How Do I File a Medical Malpractice Claim?

To make a medical malpractice claim, you'll need to get a lawyer and probably file a lawsuit - and many states have additional procedural hoops for plaintiffs.

If you're thinking about filing a medical malpractice claim, you may be required to jump through several procedural hoops along the way. Jurisdictional requirements, expert requirements and pre-suit filings can be varied and complex. Read on to learn about the steps you may need to take when filing a medical malpractice lawsuit.

Consult an Attorney as Soon as Possible

There are many types of cases that can be handled without professional assistance, but medical malpractice cases are not one. If you think you’ve been injured because of medical malpractice, seek out legal counsel as soon as possible. There are several reasons why.

First and foremost, you need to make sure that your case is filed before the statute of limitations has expired. Some jurisdictions have more lenient statutes that are calculated from the time an injury is discovered. Others are stricter, and the clock starts ticking as soon as the malpractice is committed, regardless of when you discover you are injured. You can find the law in your state here, but an attorney is your best resource when trying to ensure your case is filed in a timely manner.

Depending on where your case will be filed, there may be pre-suit requirements that need to be met before your case is filed. Medical expert affidavits, review boards, notices of intent to file suit -- all of these have potential ramifications regarding whether or not your case may proceed. If you fail to meet any procedural requirements your jurisdiction may have, your case could be summarily dismissed.

An attorney that routinely handles medical malpractice cases will have the experience, contacts and procedural know-how to ensure your case is filed in a timely and professional manner. Don’t risk dismissal by trying to handle a medical malpractice case on your own, find a lawyer that knows the ropes.

Obtain Copies of Your Medical Records

Medical records are the best evidence in any medical malpractice case. Their contents can make or break a case. Due to privacy laws, you will have to sign a release allowing your attorneys, as well as any defendants’ attorneys, to obtain copies of your records. You can get a head start on this process by requesting a copy of your records as soon as you believe you may have a case.

Delivering a copy of your records to your attorneys as soon as possible will enable them to analyze the case in-depth, and will also allow them to solicit medical opinions from doctors, nurses or other medical professionals who may serve as expert witnesses in your case. It is entirely possible, after a thorough review of your records, that an attorney will advise you not to file a case, or that your damages may not be related to malpractice. The more information the better, and the sooner professionals can review your records, the sooner you will be able to determine if your lawsuit has a good chance of success.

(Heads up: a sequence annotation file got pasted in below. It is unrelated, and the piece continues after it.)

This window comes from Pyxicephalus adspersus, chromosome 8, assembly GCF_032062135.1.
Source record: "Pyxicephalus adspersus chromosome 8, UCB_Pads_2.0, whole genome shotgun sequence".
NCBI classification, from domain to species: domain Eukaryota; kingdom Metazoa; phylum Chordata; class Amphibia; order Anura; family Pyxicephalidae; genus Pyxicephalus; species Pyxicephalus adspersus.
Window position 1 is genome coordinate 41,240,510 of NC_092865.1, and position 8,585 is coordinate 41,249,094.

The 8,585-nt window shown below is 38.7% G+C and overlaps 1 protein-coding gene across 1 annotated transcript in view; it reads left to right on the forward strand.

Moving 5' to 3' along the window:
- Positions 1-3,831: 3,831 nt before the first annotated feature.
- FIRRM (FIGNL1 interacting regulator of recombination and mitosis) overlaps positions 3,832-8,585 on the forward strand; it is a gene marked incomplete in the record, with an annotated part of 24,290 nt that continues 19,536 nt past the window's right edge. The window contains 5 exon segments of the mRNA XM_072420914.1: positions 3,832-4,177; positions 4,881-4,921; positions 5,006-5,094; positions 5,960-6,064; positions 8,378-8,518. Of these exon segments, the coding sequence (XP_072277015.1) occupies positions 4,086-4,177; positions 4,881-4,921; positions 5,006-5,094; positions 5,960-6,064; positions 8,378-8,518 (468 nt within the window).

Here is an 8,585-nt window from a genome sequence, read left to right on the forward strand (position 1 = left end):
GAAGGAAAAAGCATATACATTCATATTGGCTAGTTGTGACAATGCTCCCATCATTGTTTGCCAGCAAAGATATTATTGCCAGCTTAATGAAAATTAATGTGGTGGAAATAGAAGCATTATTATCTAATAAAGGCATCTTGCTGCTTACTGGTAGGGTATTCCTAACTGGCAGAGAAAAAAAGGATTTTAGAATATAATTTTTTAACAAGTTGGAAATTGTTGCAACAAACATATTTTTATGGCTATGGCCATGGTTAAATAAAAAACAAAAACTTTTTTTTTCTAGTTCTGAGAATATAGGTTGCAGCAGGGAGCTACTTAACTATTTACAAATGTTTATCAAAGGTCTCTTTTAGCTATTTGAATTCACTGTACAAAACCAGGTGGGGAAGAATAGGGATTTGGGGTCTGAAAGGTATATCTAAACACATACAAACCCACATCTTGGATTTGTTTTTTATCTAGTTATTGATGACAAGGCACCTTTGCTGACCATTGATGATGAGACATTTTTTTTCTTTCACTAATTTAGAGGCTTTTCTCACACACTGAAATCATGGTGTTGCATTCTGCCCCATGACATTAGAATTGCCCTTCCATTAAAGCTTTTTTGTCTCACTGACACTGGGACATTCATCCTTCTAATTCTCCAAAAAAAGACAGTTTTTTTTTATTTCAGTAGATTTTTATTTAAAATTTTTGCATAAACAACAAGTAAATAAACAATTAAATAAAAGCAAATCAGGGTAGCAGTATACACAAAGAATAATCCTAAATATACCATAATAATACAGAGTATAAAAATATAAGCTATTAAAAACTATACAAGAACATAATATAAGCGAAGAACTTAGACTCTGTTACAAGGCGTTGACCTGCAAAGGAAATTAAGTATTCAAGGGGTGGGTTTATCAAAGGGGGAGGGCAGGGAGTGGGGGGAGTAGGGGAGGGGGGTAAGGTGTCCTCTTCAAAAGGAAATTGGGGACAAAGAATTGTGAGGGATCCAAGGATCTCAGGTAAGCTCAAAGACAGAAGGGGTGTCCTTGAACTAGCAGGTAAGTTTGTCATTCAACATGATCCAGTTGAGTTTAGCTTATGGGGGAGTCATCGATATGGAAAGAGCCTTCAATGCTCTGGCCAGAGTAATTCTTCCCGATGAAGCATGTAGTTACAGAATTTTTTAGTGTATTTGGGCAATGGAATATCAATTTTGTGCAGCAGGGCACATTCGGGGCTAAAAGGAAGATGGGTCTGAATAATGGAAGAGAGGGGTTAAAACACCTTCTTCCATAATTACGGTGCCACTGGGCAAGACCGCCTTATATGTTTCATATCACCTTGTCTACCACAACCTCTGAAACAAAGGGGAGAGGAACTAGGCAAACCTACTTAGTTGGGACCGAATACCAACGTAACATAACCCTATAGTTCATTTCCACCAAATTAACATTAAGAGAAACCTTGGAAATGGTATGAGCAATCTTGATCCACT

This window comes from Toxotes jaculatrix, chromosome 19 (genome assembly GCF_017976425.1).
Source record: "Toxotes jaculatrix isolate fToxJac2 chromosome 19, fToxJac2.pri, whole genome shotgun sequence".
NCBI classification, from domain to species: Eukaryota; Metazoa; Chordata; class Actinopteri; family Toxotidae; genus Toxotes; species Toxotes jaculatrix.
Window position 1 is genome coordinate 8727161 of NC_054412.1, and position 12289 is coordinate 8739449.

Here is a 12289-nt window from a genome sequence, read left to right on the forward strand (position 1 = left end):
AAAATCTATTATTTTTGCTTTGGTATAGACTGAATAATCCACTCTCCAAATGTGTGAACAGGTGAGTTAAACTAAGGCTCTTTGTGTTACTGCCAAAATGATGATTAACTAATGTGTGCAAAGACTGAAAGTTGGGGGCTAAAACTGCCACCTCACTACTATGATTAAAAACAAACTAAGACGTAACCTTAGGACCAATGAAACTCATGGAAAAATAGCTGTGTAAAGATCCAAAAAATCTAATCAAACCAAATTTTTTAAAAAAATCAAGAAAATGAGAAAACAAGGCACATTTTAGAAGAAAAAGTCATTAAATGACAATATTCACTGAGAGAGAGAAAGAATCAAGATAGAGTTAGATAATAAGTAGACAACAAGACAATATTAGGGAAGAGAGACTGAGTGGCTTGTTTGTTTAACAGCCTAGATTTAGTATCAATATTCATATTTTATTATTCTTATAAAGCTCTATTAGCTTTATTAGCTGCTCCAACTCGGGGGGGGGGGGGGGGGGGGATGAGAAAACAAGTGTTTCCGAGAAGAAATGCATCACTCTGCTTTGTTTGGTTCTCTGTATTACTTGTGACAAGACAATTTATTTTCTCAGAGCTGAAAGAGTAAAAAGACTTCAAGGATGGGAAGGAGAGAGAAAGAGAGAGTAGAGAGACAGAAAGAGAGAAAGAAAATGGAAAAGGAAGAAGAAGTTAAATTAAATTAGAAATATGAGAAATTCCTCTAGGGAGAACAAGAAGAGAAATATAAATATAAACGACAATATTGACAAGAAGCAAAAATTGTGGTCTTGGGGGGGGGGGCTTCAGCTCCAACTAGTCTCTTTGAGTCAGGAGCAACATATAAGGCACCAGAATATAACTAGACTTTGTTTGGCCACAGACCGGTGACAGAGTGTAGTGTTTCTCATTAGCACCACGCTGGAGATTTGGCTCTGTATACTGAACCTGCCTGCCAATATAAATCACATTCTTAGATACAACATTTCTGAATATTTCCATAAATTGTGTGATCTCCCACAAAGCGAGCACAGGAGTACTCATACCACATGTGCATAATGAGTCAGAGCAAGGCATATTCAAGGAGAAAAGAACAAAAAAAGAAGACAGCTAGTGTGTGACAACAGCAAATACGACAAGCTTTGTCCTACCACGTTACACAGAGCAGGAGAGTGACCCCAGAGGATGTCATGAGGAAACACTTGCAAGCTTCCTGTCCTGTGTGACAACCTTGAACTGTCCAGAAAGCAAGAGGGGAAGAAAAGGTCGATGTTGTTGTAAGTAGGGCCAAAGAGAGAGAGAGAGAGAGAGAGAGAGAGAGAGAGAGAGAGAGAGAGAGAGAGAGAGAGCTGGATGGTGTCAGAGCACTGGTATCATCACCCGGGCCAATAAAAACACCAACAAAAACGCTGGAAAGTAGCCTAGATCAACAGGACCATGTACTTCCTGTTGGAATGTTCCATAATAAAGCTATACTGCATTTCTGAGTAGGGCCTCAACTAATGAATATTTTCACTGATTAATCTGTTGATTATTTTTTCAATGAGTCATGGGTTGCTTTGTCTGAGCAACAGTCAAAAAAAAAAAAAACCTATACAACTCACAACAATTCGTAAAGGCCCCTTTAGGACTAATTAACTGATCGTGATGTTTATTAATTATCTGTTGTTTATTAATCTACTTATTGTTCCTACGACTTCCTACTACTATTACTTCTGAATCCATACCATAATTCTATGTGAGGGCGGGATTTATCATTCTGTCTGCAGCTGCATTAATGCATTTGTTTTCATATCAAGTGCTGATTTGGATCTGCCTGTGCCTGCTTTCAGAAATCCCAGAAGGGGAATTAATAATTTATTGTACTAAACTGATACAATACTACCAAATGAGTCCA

Notify Appropriate Insurance Companies and/or Facilities

Whether formally or informally, it is often helpful to provide notice of a potential suit to insurance companies or hospitals. In some cases, such notice will trigger insurance coverage an internal review and you may find that you can reach an acceptable settlement prior to even filing suit. Again, the assistance of a lawyer is invaluable because your attorney will act as a professional buffer between you and claims professionals who may or may not decide to bully you or take a hard line on your case. While this can be a mere negotiating tactic, it does not make it any less unpleasant. When it comes down to it, having an attorney provide notice of your intent to file suit is the best way to handle the situation.

Comply with any Pre-Suit Requirements

As mentioned above, many states have formalized notice requirements for medical malpractice cases. Another outgrowth of the tort reform movement, pre-suit notice requirements are intended to streamline litigation, encourage settlement and help to weed out frivolous cases. As such, most pre-suit notification laws require some kind of expert support, either in the form of an affidavit or some other sworn statement that opines on the appropriate medical standard of care that was allegedly violated, and the injuries caused.

The theory is that if a doctor cannot support your case from the outset, chances of success are virtually non-existent should the suit be allowed to proceed. Effectively, states are seeking to reduce the number of medical malpractice claims filed, at least the frivolous ones.

Failure to comply with pre-suit notice requirements can be disastrous for your case. Most states with pre-suit notice requirements have provisions in place for the dismissal of cases on procedural grounds in the event you don’t give defendants proper notice.

File the Medical Malpractice Complaint

The final step in filing a medical malpractice case is the actual drafting and filing of a complaint. The complaint is a formal recitation of the allegations against the defendant doctors and/or hospital. Once the complaint is filed, the lawsuit begins in earnest.

The steps involved in filing a medical malpractice case can be complicated and daunting. Retaining the services of an experienced, professional attorney should be your first step in any medical malpractice action.

To learn more about how the lawsuit typically proceeds, see this timeline overview.

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